Rejoice, fellow Londoners, for our fair city has been ranked number one in an index of the world's most powerful cities for the fourth time in a row, largely thanks to its strong economy. Negative inflation? What negative inflation?
The Global Power City Index, by the Mori Memorial Foundation's Institute for Urban Strategies, ranks cities by six measures, including their economy, research and development, cultural interaction, livability, environment and accessibility.
London ascended to the top of the rankings in 2012, partly thanks to the success of the Olympic Games – and has stuck there ever since. This year, it ranked top for cultural interactions (those free museums are the gift that keeps on giving), and second for both accessibility and economy.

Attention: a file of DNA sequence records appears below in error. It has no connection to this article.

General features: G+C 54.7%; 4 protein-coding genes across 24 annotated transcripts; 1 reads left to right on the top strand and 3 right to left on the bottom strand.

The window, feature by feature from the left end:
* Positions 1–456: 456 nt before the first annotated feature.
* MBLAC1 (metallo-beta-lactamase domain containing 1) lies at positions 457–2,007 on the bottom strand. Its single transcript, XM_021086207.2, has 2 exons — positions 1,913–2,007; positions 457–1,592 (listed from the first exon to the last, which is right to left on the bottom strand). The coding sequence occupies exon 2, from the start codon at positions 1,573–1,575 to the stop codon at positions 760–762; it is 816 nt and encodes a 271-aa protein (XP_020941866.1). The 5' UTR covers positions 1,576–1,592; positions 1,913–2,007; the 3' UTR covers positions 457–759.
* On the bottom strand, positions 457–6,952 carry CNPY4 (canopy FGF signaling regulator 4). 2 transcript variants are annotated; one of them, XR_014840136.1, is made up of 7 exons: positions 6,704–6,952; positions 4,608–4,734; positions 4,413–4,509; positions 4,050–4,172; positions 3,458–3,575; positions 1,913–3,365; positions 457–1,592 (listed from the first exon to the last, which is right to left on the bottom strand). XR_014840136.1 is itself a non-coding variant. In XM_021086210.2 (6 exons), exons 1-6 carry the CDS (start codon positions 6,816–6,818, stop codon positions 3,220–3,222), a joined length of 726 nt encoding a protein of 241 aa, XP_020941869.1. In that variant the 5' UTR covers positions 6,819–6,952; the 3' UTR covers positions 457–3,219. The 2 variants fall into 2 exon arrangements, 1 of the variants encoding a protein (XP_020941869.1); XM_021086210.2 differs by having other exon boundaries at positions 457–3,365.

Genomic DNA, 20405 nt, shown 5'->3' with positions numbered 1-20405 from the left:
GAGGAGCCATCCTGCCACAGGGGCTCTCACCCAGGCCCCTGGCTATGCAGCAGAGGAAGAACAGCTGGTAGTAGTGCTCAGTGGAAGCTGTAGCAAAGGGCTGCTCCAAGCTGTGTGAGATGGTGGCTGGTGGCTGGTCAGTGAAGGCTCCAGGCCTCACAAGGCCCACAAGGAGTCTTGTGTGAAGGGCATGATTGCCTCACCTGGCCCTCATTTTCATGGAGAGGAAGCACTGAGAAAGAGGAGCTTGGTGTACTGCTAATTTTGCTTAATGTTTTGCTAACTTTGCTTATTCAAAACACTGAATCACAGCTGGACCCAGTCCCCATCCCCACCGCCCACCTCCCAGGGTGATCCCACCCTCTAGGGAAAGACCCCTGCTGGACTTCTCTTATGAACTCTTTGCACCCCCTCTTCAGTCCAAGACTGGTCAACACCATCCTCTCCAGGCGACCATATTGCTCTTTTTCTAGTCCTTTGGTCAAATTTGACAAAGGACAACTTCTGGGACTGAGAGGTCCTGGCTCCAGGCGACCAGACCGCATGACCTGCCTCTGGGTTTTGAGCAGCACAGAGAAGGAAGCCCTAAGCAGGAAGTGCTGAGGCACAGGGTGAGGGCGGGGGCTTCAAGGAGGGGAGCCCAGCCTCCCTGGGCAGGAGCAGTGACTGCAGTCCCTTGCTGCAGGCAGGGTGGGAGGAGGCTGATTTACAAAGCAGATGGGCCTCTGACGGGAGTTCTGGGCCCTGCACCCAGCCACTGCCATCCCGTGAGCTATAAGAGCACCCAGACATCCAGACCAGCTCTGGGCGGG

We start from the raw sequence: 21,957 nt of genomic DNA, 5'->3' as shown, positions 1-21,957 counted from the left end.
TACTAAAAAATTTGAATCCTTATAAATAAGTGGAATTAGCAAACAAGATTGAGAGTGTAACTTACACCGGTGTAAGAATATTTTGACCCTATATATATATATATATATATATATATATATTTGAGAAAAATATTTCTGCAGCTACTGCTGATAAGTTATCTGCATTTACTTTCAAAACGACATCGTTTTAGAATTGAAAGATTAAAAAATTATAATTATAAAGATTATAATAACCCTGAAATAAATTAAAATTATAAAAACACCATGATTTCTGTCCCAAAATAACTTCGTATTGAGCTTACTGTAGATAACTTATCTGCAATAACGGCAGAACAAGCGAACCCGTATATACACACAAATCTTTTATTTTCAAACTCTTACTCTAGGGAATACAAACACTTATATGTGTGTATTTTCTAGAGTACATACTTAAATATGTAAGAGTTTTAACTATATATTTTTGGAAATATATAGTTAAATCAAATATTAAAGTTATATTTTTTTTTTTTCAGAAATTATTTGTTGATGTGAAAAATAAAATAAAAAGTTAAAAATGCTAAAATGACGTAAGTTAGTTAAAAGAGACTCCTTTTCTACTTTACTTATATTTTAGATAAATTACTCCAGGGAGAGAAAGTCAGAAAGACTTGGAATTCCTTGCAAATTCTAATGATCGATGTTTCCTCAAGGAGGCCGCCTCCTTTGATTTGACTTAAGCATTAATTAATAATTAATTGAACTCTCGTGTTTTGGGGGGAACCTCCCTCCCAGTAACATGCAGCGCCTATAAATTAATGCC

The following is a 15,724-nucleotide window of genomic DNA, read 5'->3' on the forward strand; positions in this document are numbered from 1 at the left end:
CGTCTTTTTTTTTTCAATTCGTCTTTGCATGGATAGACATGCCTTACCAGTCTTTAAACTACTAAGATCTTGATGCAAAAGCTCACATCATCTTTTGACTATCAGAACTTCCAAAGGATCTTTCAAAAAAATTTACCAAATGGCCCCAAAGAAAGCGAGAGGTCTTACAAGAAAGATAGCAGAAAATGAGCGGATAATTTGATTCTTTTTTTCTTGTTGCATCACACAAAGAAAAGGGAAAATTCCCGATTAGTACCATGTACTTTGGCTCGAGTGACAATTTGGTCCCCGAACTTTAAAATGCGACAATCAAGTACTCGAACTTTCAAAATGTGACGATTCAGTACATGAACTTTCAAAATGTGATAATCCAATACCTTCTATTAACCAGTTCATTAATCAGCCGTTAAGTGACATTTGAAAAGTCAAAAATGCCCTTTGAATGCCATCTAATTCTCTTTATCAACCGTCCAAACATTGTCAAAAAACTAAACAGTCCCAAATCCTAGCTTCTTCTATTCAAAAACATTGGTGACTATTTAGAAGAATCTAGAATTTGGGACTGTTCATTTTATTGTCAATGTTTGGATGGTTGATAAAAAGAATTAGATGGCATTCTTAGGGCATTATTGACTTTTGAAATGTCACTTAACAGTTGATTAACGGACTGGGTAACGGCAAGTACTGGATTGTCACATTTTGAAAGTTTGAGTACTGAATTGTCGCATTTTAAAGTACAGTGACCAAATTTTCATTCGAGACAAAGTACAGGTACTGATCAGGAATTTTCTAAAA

The capital's strengths are seen as being the number of flights arriving and departing at its airports; the number of international students; the trade value of its audiovisual and related services, and the number of foreign residents.
Among the capital's weaknesses were the average property rental price, and the high cost of taxi fares.
But New York, which was knocked off the top spot in 2012, still beats London on research and development, while Geneva, Frankfurt, Stockholm, Zurich and Vienna take the top five spots when it comes to the environment (not surprising, given the London's problem with pollution in recent months).
Mayor of London Boris Johnson took the opportunity to list some of London's advantages.
“With a thriving economy, an unrivalled cultural scene, numerous top sporting venues, some of the best universities in the world, a low crime rate and much else besides, it is no wonder that London continues to outstrip other cities across the world," he enthused.
"As London grows to record levels we are working hard to build the new homes and deliver the infrastructure that will ensure we remain a global powerhouse for decades to come.”